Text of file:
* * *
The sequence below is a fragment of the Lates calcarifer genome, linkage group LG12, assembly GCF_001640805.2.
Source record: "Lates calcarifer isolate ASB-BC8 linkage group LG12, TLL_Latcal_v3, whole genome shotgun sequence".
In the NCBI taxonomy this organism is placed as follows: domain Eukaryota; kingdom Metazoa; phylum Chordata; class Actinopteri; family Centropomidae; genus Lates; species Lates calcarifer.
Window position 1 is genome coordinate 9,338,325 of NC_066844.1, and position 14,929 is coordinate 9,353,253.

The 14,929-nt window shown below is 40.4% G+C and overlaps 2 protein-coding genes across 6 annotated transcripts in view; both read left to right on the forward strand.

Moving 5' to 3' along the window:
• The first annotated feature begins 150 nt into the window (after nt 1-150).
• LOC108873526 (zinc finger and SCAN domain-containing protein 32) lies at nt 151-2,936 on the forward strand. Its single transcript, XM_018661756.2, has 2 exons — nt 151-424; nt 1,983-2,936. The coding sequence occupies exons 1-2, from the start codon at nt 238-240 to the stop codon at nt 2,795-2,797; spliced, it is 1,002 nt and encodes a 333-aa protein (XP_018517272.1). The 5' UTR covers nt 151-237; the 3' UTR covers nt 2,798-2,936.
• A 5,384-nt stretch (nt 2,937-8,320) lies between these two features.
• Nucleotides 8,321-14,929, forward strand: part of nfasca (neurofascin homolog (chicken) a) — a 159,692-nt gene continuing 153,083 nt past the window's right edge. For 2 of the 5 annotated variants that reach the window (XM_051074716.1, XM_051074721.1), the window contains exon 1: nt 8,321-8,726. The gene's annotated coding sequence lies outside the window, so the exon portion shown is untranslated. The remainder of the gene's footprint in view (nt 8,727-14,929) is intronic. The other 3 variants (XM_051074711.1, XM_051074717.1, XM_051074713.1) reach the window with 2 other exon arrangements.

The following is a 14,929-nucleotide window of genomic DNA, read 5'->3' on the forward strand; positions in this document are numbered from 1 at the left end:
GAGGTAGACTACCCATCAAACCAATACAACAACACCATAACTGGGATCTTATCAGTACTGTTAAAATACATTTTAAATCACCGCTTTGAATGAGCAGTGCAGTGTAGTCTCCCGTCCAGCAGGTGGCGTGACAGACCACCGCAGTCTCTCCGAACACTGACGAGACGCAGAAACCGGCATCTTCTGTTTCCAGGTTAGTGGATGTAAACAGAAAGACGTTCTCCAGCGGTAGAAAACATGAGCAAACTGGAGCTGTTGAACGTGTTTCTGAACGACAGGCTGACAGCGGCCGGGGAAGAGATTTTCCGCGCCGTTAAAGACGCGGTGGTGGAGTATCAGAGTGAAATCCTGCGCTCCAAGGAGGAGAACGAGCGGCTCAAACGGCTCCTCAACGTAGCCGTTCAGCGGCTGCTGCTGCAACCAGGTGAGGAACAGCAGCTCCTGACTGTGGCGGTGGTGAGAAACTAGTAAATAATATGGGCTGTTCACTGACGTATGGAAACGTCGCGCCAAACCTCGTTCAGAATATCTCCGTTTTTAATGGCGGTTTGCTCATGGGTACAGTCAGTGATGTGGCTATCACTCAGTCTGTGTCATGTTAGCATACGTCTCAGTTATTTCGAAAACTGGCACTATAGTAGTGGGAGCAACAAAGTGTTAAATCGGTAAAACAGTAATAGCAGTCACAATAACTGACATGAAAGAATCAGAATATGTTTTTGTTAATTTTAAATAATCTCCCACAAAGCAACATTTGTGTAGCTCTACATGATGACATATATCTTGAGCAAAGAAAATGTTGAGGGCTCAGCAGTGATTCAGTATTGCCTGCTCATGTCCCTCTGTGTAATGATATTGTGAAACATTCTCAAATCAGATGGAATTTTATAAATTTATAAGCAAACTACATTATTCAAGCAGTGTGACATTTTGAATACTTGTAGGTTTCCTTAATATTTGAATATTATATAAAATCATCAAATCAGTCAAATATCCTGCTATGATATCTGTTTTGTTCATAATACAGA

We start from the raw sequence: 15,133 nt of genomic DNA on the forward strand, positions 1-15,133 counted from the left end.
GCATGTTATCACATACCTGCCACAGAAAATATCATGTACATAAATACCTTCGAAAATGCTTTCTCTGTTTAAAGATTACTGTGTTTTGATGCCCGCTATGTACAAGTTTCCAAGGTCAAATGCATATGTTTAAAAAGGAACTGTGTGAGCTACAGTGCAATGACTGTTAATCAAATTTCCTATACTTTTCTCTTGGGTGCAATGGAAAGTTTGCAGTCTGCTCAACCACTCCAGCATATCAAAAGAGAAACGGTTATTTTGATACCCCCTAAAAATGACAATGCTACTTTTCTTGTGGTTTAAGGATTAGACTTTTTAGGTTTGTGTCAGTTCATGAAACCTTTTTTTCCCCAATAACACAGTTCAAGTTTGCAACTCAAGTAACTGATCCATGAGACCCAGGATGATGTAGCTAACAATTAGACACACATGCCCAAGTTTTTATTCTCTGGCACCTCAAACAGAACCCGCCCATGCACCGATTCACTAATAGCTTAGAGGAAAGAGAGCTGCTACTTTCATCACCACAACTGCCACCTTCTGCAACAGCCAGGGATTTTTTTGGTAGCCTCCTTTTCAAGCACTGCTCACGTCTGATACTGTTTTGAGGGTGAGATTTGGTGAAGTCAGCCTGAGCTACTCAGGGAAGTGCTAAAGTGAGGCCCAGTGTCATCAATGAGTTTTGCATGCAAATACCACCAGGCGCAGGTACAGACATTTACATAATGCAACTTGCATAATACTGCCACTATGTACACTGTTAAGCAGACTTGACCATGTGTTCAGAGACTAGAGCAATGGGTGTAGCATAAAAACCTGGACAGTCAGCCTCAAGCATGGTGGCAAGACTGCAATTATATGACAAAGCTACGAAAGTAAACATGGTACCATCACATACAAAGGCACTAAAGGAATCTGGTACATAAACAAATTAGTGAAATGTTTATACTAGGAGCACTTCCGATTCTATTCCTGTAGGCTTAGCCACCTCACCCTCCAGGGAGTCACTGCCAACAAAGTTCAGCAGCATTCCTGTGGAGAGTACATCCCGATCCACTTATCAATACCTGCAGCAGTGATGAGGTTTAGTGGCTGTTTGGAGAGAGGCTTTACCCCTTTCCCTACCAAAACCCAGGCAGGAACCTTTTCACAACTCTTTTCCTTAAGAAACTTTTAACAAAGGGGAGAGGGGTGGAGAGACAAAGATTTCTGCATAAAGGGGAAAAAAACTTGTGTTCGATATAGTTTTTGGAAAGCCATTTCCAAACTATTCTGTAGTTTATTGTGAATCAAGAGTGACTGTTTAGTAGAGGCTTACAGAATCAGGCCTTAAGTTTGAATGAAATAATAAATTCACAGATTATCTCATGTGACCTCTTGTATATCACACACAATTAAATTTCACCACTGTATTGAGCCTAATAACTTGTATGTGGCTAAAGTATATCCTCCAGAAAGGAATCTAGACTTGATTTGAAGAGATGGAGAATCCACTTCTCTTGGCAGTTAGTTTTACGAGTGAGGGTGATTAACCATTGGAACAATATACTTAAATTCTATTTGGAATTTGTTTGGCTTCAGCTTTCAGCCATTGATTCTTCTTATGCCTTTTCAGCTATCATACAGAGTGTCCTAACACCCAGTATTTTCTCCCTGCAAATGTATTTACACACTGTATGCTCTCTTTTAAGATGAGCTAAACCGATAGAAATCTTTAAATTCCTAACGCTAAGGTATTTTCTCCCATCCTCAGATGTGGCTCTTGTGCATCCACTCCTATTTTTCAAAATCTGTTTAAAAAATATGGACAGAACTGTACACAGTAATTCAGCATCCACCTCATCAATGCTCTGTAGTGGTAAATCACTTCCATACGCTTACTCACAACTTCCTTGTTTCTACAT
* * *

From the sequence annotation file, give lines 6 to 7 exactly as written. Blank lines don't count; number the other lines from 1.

Moving 5' to 3' along the window:
• The first annotated feature begins 150 nt into the window (after nt 1-150).